The question, then, is how to deterritorialise black metal? How do black metal fans and artists open potential lines of flight that can break out of such limitations? Hval offers an escape through art’s occult potential; its ability to alter reality.
Through scrolling lines on an antique television, The Omega Man watches Country Joe and the Fish at Woodstock, clutching the stock of his machine gun, cheering the military parade from a trench haunted by recollections of La Belle Epoch by the hourglass of the yellow river, a shotglass of vodka on the dustcover photo of ‘Nugget’ Coombs.
This week it’s exactly eighty years since my great-grandmother, Emilie Rau, was murdered in a gas chamber built into the cellar of an asylum in Hadamar, a small town close to Frankfurt. She was forty-nine and had four children, of which my grandmother was the eldest.
Yesterday was the tenth anniversary of the earthquake that devastated Christchurch, killing 185 people. I last wrote about the city’s rebuild for Overland two years ago, and there has been so little progress that that piece barely needs an update. It might be worth it then to drive deeper into the fundamental mistakes that have led the city to the place it is now, and why the inability of our politicians to address these issues is so utterly infuriating.
This is a political project of wilful ignorance that we as citizens are implicitly asked to co-enact, over and over again. There is a hacking apart of the web of violence – of cause and effect, words and actions, ideas and transgressions – to allow for a successful scapegoating of evil men: dangerous psychopaths whose actions are to be viewed as outliers. In this effort, the Coalition Government leads the charge. In their manufactured reality, the worst kinds of violence against women are heinous, but they are also aberrations.
For a second, Rae thinks about leaving them wherever they’ve hidden, finding a secret spot and just waiting out the time until her parents come to collect her. But then she feels the pang of being left out, always the strange quiet one who doesn’t know how to have fun. ‘Ready or not, here I come!’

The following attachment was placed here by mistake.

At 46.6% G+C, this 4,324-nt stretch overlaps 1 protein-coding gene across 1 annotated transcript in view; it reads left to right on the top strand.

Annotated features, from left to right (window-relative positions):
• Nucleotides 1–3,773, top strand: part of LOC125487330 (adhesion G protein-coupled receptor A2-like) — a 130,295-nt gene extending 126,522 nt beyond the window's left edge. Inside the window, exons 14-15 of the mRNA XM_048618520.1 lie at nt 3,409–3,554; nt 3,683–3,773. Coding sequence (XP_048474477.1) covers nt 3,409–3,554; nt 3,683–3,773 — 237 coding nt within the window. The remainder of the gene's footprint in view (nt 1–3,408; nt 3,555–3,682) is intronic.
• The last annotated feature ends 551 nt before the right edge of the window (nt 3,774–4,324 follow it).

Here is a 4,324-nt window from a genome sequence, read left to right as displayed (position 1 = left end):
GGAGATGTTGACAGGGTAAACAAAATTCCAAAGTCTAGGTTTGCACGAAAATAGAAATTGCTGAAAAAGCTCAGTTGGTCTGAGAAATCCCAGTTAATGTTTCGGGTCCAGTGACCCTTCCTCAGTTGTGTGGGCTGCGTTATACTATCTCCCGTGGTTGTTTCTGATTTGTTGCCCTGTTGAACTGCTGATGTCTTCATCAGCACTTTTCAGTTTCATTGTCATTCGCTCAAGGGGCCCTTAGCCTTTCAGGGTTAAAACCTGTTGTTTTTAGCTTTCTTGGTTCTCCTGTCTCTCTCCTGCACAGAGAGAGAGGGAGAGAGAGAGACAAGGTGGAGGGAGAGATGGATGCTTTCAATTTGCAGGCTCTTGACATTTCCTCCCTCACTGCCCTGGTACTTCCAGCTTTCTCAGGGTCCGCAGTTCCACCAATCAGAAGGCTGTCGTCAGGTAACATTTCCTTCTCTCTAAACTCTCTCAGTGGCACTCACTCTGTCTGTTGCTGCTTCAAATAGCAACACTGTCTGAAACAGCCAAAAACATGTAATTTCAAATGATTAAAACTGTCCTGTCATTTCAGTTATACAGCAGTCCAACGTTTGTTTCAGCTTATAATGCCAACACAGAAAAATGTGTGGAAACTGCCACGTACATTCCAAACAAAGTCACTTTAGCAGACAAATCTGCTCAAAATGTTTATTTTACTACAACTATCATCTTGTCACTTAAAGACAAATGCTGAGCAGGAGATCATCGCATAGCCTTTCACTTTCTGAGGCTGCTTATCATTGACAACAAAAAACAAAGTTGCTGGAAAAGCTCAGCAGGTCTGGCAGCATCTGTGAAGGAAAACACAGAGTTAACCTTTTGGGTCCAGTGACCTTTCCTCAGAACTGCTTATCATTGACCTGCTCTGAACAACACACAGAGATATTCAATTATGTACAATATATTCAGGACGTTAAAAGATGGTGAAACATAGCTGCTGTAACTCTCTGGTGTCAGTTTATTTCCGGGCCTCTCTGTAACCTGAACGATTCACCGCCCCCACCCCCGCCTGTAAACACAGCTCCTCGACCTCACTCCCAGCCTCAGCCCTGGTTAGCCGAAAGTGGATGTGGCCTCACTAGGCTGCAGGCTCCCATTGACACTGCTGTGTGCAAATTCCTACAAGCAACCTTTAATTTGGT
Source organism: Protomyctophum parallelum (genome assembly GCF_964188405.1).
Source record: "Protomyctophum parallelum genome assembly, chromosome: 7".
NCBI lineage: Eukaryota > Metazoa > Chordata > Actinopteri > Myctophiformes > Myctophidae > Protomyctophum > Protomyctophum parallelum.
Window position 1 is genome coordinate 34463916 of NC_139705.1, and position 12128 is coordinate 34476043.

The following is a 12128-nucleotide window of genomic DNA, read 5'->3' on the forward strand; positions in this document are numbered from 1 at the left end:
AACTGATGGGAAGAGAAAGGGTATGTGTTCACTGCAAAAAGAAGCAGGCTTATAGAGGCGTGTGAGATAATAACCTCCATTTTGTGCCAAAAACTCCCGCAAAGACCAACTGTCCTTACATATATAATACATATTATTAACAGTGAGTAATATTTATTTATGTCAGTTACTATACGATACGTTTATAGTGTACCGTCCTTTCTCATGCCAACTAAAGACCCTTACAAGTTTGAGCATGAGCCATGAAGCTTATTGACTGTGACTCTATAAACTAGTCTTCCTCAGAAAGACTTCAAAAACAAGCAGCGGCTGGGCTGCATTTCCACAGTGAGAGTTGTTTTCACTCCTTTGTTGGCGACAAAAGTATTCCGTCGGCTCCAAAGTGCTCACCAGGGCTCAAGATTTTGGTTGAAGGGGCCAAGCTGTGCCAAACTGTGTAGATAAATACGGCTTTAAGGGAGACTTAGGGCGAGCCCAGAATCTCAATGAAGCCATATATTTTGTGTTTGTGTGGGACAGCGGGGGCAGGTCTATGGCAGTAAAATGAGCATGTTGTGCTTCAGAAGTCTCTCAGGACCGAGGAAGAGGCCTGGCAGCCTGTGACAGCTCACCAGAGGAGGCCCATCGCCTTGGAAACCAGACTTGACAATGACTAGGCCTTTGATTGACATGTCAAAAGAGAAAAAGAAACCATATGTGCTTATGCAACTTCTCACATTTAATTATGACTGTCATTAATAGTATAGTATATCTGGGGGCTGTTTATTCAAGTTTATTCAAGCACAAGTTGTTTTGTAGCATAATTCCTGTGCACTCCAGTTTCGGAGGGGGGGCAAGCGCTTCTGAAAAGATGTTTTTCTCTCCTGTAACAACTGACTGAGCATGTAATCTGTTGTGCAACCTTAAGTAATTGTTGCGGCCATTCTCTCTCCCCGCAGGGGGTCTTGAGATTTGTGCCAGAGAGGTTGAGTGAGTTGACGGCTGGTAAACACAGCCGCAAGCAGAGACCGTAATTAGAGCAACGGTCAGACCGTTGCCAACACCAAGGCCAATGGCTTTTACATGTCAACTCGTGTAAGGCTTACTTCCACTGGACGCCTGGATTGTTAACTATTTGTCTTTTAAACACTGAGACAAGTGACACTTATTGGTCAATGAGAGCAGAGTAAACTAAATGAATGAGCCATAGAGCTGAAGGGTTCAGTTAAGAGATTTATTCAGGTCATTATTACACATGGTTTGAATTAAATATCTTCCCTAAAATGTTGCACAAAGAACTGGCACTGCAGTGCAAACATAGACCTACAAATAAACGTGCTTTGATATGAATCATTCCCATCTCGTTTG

After a long string of strikes, the final stages of the construction of the Sydney Opera House were carried out without any managers. For a month and a half, the workers experienced first-hand what they had long presumed – that they really didn’t need the bosses. They planned and made decisions democratically, won huge advances in pay and conditions, and together constructed one of Australia’s most enduring and beloved icons. The building embodies all of this, to this day.
It’s time for mainstream feminism to understand the role that privacy plays in the societal and technological systems of power we wish to re-imagine, and for privacy advocates to benefit from the ways a feminist lens can enrich how we think about data and technology.
‘Your shift tomorrow has been cancelled pending further investigation from today’s incident involving yourself sitting on a chair behind the bar.’
In case it still wasn’t clear: Facebook is not a public service. Today, it has shown it by taking an unforgivably heavy hand to banning content – targeting everything from the Bureau of Meteorology to the Australian Council of Trade Unions. In doing so, it continues to show us what the company is really like: it’s time we finally believe them.
My vagina disappoints me, I say to myself once a month or so. One doctor looks at my vagina and says, ‘yes, well, that’s the sort of vagina you got on the public health in 1972.’